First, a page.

Based on our boiler analysis, the boiler is about 80% efficient. Using these values, the
natural gas savings from fixing each steam trap would be about:

17 lb/hr x [945 Btu/lb + (75% x (250 – 150) F + 25% x (250 – 51) F) x 1 Btu/lb-F] / 80% =
22,700 Btu/hr

According to management, the boilers are turned on at noon on Sundays and run
continuously until 11:00 pm on Fridays, for a total of about 131 hours per week. If the
traps leak steam continuously, the savings from fixing the traps would be about:

2 traps x 22,700 Btu/hr-trap x 131 hours/week x 50 weeks/year = 297 mmBtu/yr
297 mmBtu/yr x $7.08/mmBtu = $2,103 /year

If the traps leak steam continuously for 10 seconds every minute, the savings from fixing
the traps would be about:

297 mmBtu/yr x 10/60 = 50 mmBtu/yr
50 mmBtu/yr x $7.08/mmBtu = $354 /year

Assuming that the true cost is the mean of these extremes, the savings would be about:

(297 mmBtu/yr + 50 mmBtu/yr) / 2 = 174 mmBtu/yr
($2,103 /yr + 354 /yr) / 2 = $1,229

The CO2 emission savings would be about:

113 lbs CO2/mmBtu x 174 mmBtu/year ≈ 19,700 lbs CO2 /year




Process Heating: Steam Traps                                                               15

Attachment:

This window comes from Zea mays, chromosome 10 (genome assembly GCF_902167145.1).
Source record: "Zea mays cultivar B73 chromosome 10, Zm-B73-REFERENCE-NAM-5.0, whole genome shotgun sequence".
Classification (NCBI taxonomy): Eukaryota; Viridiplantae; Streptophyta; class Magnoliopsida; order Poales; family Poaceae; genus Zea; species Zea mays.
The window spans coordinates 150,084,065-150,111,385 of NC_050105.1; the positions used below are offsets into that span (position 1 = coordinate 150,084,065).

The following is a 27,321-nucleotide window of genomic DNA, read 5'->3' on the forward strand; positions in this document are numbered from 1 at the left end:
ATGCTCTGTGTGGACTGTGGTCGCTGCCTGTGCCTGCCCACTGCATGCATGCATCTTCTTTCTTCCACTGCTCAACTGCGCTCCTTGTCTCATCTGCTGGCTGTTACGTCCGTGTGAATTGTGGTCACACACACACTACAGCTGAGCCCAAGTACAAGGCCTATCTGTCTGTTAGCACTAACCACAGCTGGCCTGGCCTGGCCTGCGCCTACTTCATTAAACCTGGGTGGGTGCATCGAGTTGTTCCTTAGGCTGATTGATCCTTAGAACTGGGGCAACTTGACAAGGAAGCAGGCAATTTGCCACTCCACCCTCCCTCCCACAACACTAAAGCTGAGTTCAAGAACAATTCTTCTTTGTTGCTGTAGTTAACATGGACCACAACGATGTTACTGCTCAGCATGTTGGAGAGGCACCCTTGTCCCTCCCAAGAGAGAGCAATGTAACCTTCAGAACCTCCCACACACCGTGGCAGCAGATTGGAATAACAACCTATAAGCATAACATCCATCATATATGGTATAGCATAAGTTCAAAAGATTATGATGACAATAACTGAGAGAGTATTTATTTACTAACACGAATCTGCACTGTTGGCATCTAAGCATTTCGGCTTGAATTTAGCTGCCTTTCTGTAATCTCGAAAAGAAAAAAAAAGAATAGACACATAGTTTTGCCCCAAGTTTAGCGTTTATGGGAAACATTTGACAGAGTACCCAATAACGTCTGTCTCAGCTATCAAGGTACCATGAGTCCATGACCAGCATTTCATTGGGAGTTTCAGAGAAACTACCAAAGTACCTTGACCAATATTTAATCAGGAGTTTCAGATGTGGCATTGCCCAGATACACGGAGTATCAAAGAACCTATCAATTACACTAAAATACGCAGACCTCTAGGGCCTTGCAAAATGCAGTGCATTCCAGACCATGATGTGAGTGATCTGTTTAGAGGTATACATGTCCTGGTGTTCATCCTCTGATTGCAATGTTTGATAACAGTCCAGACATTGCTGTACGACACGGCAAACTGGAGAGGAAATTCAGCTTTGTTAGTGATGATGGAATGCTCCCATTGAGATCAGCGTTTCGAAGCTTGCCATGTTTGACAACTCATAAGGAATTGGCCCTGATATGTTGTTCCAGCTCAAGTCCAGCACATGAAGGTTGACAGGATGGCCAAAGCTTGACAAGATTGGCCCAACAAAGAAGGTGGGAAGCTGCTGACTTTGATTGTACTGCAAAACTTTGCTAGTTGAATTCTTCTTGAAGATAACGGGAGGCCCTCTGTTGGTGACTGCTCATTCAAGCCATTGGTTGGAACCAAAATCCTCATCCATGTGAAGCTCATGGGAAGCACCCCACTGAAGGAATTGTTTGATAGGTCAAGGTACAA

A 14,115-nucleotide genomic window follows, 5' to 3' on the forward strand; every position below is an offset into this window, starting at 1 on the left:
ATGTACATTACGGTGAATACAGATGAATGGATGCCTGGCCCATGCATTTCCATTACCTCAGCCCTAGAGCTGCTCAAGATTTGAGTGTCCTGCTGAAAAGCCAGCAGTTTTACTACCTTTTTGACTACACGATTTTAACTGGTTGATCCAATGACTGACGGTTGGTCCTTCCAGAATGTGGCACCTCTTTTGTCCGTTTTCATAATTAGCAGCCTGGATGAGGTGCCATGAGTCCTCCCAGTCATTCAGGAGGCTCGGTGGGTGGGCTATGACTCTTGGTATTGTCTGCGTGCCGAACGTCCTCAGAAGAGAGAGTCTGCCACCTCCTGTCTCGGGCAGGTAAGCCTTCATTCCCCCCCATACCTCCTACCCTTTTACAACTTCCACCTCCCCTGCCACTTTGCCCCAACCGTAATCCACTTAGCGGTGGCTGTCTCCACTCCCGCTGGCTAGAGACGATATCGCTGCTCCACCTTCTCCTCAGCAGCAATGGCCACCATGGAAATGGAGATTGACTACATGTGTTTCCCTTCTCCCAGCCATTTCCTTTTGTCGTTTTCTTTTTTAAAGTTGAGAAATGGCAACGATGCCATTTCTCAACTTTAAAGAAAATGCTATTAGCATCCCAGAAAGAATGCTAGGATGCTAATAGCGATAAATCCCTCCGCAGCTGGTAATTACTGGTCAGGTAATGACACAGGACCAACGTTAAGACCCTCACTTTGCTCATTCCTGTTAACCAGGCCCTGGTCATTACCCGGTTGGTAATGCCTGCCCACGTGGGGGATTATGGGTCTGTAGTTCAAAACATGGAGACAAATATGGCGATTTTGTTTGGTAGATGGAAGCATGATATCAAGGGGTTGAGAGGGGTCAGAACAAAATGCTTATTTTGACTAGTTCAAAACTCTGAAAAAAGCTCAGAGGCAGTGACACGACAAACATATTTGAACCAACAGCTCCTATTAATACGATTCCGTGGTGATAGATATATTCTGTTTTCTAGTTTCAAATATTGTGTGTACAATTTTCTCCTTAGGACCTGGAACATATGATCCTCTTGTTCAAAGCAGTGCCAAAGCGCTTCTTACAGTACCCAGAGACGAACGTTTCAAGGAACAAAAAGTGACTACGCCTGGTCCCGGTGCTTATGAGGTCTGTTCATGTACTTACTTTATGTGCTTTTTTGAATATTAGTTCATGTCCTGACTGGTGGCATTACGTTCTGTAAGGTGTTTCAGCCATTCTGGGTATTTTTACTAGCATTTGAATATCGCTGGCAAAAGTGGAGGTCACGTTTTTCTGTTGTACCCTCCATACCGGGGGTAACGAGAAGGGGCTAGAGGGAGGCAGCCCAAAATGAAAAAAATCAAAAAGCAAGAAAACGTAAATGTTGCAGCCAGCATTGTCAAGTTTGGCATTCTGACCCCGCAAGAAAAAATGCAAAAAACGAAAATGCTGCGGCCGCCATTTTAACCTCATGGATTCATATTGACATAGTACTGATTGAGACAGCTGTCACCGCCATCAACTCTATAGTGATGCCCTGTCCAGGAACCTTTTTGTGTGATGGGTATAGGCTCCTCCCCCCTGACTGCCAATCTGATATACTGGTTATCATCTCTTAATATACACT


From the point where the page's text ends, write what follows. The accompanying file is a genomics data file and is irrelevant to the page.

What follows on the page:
Estimated Implementation Cost
According to Grainger Catalog 2001-2002, float & thermostatic traps for 3/4-inch pipe
connections with a max operating pressure of 15 psig cost about $118 each (pg. 3,373).
In addition, we estimate that installation of the new traps would cost about $30 per trap.
If so, the material cost of replacing the traps would be about:

2 traps x $118 /trap = $236

The labor cost would be about:

2 traps x $30 /trap = $60

The total cost would be about:

$236 + $60 = $296

Estimated Simple Payback
The simple payback would be about:

$296 / $1,229 /yr x 12 months/yr = 3 months




Process Heating: Steam Traps                                                                 16